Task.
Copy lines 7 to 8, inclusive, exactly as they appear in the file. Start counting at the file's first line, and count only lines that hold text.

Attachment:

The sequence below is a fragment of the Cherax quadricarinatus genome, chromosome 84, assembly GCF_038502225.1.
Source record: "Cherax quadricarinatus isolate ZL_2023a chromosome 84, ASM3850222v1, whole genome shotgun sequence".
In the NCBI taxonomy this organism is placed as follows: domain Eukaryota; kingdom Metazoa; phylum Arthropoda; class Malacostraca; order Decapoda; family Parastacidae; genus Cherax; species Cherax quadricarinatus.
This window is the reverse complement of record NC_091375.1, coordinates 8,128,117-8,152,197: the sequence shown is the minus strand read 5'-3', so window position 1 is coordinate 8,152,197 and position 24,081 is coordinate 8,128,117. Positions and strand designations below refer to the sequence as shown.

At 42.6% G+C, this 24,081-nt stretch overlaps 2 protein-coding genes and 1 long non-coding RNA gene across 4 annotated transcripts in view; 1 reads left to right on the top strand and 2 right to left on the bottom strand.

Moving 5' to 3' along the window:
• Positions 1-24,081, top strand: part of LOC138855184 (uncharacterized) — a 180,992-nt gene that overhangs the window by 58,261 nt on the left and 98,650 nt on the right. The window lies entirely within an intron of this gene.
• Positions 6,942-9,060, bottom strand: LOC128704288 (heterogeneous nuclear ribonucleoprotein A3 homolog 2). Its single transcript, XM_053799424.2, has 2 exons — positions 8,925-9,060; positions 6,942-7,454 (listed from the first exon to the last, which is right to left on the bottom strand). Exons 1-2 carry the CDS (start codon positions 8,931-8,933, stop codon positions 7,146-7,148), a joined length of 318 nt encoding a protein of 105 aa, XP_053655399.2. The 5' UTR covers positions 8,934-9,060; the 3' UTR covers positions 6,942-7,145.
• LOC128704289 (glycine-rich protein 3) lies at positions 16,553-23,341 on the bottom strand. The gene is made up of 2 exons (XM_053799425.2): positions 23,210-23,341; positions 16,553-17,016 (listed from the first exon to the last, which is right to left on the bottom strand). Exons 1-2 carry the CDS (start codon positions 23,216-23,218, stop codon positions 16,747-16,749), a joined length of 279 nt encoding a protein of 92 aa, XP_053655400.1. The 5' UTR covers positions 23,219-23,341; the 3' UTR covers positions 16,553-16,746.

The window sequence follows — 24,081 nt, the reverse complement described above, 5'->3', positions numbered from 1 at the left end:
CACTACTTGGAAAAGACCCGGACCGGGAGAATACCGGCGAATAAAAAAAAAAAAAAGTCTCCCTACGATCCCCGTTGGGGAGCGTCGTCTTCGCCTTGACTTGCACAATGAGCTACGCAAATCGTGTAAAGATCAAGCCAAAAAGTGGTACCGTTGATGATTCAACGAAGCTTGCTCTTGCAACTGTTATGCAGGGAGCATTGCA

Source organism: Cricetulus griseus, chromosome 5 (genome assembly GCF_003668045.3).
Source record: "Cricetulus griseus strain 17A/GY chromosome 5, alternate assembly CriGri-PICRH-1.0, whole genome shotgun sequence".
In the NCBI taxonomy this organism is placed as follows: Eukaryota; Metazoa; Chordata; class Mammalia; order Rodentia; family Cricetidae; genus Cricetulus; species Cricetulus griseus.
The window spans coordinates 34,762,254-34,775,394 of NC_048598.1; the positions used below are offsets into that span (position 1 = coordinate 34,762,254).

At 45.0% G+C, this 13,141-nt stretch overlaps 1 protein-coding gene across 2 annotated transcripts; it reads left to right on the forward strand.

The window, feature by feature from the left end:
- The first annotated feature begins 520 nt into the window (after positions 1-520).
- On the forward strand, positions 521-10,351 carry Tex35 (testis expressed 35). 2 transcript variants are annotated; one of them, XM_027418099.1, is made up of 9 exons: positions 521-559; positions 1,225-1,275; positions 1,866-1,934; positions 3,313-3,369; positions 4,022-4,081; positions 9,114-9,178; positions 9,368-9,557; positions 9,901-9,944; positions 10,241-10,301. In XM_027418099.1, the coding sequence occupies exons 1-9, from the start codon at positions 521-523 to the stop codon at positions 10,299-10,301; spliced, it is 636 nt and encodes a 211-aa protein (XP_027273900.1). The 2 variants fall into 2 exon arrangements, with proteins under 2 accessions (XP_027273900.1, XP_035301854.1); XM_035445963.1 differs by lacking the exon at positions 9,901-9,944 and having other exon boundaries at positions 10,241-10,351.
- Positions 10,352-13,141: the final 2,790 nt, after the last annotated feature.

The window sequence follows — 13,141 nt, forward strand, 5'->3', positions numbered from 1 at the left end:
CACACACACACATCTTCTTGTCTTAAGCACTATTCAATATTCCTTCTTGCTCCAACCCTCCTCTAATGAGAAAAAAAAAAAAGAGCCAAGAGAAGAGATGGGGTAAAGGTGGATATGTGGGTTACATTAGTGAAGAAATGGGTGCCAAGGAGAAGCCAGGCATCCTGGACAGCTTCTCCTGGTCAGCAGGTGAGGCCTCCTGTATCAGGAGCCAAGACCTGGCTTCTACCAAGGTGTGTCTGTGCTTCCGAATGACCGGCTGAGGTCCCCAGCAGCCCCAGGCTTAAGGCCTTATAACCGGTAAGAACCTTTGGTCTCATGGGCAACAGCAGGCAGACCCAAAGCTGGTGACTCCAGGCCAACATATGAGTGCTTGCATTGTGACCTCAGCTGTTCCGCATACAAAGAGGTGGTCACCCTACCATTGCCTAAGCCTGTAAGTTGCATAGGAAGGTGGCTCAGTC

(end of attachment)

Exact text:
• Positions 1-24,081, top strand: part of LOC138855184 (uncharacterized) — a 180,992-nt gene that overhangs the window by 58,261 nt on the left and 98,650 nt on the right. The window lies entirely within an intron of this gene.
• Positions 6,942-9,060, bottom strand: LOC128704288 (heterogeneous nuclear ribonucleoprotein A3 homolog 2). Its single transcript, XM_053799424.2, has 2 exons — positions 8,925-9,060; positions 6,942-7,454 (listed from the first exon to the last, which is right to left on the bottom strand). Exons 1-2 carry the CDS (start codon positions 8,931-8,933, stop codon positions 7,146-7,148), a joined length of 318 nt encoding a protein of 105 aa, XP_053655399.2. The 5' UTR covers positions 8,934-9,060; the 3' UTR covers positions 6,942-7,145.